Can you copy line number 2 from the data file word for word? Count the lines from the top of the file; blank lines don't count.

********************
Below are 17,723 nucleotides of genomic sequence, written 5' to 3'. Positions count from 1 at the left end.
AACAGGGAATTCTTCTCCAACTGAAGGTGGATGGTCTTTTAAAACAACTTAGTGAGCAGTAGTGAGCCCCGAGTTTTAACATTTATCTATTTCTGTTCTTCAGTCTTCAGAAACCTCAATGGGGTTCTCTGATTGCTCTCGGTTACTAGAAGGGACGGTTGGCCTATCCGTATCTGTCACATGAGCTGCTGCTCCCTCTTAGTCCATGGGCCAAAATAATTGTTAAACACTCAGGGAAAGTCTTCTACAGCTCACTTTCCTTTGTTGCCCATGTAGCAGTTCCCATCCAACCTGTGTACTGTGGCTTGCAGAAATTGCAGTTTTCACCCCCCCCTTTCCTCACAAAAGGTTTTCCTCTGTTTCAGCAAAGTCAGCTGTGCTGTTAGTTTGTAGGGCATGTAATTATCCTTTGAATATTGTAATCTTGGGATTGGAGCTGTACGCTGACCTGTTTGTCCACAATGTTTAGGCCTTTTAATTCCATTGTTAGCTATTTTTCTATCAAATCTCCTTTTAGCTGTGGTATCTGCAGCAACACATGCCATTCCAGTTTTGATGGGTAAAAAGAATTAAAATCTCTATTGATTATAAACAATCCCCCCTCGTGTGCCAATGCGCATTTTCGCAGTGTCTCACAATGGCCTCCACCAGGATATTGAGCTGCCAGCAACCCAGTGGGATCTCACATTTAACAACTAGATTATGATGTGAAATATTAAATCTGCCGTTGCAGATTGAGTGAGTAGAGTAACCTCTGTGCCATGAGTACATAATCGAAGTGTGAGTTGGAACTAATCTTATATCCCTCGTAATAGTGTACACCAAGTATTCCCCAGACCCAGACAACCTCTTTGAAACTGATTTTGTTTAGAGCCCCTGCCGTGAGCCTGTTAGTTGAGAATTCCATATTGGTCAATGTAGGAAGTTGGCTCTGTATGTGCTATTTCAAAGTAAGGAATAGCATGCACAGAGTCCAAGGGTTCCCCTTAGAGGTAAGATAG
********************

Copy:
AACAGGGAATTCTTCTCCAACTGAAGGTGGATGGTCTTTTAAAACAACTTAGTGAGCAGTAGTGAGCCCCGAGTTTTAACATTTATCTATTTCTGTTCTTCAGTCTTCAGAAACCTCAATGGGGTTCTCTGATTGCTCTCGGTTACTAGAAGGGACGGTTGGCCTATCCGTATCTGTCACATGAGCTGCTGCTCCCTCTTAGTCCATGGGCCAAAATAATTGTTAAACACTCAGGGAAAGTCTTCTACAGCTCACTTTCCTTTGTTGCCCATGTAGCAGTTCCCATCCAACCTGTGTACTGTGGCTTGCAGAAATTGCAGTTTTCACCCCCCCCTTTCCTCACAAAAGGTTTTCCTCTGTTTCAGCAAAGTCAGCTGTGCTGTTAGTTTGTAGGGCATGTAATTATCCTTTGAATATTGTAATCTTGGGATTGGAGCTGTACGCTGACCTGTTTGTCCACAATGTTTAGGCCTTTTAATTCCATTGTTAGCTATTTTTCTATCAAATCTCCTTTTAGCTGTGGTATCTGCAGCAACACATGCCATTCCAGTTTTGATGGGTAAAAAGAATTAAAATCTCTATTGATTATAAACAATCCCCCCTCGTGTGCCAATGCGCATTTTCGCAGTGTCTCACAATGGCCTCCACCAGGATATTGAGCTGCCAGCAACCCAGTGGGATCTCACATTTAACAACTAGATTATGATGTGAAATATTAAATCTGCCGTTGCAGATTGAGTGAGTAGAGTAACCTCTGTGCCATGAGTACATAATCGAAGTGTGAGTTGGAACTAATCTTATATCCCTCGTAATAGTGTACACCAAGTATTCCCCAGACCCAGACAACCTCTTTGAAACTGATTTTGTTTAGAGCCCCTGCCGTGAGCCTGTTAGTTGAGAATTCCATATTGGTCAATGTAGGAAGTTGGCTCTGTATGTGCTATTTCAAAGTAAGGAATAGCATGCACAGAGTCCAAGGGTTCCCCTTAGAGGTAAGATAG